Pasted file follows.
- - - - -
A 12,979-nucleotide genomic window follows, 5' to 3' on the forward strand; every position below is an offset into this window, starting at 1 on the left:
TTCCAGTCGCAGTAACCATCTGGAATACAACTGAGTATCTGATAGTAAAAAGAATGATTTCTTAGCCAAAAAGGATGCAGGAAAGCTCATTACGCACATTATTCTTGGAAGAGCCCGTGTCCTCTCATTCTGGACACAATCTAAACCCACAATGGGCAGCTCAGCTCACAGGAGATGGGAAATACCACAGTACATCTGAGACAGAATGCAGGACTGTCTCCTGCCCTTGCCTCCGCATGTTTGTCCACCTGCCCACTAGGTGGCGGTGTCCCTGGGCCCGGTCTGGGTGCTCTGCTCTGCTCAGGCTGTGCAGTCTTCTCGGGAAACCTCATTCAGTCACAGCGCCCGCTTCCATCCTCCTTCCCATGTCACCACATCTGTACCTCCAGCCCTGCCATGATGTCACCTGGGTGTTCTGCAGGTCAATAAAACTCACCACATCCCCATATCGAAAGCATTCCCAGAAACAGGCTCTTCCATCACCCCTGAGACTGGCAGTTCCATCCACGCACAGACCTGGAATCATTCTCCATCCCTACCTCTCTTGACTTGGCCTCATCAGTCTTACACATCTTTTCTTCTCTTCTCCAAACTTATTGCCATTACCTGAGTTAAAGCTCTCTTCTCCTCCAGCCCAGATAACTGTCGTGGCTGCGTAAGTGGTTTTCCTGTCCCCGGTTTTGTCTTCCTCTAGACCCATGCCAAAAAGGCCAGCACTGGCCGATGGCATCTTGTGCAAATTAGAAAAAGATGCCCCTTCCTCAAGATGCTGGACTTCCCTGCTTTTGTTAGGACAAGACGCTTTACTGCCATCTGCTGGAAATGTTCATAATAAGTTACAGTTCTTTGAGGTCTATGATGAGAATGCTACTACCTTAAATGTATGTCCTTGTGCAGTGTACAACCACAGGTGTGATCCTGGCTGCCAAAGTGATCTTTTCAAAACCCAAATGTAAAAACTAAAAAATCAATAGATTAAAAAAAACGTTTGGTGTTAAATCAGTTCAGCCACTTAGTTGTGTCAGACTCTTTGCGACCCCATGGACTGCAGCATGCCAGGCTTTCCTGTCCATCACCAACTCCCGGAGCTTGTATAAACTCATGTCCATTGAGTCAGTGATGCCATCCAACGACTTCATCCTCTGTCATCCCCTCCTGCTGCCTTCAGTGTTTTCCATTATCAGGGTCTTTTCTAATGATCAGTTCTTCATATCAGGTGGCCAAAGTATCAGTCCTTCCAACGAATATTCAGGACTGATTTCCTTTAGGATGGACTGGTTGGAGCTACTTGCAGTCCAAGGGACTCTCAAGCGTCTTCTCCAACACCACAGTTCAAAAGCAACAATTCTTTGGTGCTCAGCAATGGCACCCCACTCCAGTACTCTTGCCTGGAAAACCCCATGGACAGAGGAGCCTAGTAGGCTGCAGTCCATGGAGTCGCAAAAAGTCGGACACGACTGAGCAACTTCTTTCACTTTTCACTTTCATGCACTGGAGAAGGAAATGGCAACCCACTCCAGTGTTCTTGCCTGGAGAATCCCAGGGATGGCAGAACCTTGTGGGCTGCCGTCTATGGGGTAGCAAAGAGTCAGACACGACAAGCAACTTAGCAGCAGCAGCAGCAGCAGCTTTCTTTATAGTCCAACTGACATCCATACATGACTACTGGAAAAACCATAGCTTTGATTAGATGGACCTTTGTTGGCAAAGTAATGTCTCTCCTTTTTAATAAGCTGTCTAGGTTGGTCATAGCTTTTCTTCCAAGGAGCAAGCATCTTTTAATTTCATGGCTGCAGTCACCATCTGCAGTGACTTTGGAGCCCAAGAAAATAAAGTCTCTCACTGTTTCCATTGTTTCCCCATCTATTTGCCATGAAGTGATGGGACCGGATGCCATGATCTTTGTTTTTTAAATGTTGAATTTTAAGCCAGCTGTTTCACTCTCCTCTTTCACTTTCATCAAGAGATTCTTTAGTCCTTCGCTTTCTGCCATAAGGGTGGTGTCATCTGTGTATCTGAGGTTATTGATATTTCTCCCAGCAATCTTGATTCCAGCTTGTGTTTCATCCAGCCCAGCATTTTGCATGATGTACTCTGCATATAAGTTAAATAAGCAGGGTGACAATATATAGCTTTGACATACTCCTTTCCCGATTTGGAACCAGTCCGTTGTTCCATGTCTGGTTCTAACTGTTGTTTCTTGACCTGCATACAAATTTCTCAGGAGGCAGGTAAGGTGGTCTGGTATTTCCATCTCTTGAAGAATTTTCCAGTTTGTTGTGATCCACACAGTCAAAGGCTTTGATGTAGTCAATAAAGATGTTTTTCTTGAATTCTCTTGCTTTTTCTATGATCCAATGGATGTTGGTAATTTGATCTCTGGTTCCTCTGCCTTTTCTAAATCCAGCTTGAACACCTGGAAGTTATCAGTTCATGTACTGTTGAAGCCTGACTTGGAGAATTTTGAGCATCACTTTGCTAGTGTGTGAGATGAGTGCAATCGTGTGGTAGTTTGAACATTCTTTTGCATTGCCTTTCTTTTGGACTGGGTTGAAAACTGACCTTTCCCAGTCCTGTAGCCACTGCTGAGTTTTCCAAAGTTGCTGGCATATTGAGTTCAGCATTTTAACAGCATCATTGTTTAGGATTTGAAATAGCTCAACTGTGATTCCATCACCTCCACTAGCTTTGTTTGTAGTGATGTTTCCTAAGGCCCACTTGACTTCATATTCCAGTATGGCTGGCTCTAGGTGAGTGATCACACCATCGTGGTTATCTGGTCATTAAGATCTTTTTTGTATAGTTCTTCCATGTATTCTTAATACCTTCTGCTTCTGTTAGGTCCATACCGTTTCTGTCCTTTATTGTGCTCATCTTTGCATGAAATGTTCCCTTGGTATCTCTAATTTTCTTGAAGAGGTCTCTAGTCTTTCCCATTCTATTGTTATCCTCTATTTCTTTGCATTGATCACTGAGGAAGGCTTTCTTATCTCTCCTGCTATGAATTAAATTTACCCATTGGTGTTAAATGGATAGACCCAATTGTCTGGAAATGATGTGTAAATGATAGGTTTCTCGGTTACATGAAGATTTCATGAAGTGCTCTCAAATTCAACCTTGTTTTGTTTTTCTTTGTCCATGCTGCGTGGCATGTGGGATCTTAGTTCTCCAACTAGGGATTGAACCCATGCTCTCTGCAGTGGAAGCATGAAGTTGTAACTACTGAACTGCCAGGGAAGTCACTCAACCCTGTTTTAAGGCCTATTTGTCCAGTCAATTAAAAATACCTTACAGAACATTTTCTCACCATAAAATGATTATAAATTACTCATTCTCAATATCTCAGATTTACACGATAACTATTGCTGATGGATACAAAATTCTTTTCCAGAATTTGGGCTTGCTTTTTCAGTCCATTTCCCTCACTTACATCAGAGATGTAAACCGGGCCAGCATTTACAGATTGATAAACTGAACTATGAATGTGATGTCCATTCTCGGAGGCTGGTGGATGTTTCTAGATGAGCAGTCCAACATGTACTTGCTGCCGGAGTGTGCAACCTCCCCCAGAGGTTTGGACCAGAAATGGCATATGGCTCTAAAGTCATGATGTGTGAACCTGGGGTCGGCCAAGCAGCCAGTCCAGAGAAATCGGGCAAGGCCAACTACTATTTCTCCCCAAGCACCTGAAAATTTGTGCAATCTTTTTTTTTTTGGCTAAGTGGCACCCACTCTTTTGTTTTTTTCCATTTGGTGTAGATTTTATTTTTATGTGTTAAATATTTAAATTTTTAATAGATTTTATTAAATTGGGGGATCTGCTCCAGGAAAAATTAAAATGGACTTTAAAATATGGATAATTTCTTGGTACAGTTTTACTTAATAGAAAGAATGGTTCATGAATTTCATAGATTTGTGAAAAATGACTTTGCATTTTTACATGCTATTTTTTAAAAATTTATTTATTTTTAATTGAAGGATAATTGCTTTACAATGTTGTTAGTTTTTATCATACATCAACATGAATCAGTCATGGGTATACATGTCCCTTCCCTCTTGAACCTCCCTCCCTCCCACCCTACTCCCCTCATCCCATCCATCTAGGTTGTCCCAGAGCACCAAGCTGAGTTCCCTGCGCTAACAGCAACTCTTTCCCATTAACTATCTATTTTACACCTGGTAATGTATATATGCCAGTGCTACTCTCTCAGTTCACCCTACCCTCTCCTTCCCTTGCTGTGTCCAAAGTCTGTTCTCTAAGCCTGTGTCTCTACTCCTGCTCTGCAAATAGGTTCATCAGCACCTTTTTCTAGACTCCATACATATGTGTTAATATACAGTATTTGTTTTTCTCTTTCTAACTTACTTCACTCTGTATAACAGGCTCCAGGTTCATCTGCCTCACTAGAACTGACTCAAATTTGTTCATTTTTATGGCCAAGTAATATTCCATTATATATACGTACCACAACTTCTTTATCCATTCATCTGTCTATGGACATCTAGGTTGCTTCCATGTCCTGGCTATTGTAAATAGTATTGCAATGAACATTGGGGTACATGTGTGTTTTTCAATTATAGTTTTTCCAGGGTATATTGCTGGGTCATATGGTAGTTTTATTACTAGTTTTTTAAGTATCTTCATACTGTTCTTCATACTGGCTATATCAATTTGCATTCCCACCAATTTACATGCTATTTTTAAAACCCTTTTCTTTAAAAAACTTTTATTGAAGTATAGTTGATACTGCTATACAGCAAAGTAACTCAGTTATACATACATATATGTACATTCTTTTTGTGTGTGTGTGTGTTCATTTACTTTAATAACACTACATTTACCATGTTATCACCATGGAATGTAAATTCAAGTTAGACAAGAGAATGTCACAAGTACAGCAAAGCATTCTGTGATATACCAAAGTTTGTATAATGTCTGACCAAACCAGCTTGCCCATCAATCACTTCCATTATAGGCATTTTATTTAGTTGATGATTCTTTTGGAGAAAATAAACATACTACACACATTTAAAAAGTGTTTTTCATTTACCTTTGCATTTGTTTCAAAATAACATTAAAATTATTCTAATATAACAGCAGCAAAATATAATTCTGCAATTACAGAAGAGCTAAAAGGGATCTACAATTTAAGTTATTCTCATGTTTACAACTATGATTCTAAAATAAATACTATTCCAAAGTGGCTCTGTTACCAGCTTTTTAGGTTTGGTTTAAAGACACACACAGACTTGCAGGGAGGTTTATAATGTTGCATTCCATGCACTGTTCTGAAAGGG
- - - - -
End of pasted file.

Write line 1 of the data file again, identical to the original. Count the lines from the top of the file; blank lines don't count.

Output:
A 12,979-nucleotide genomic window follows, 5' to 3' on the forward strand; every position below is an offset into this window, starting at 1 on the left: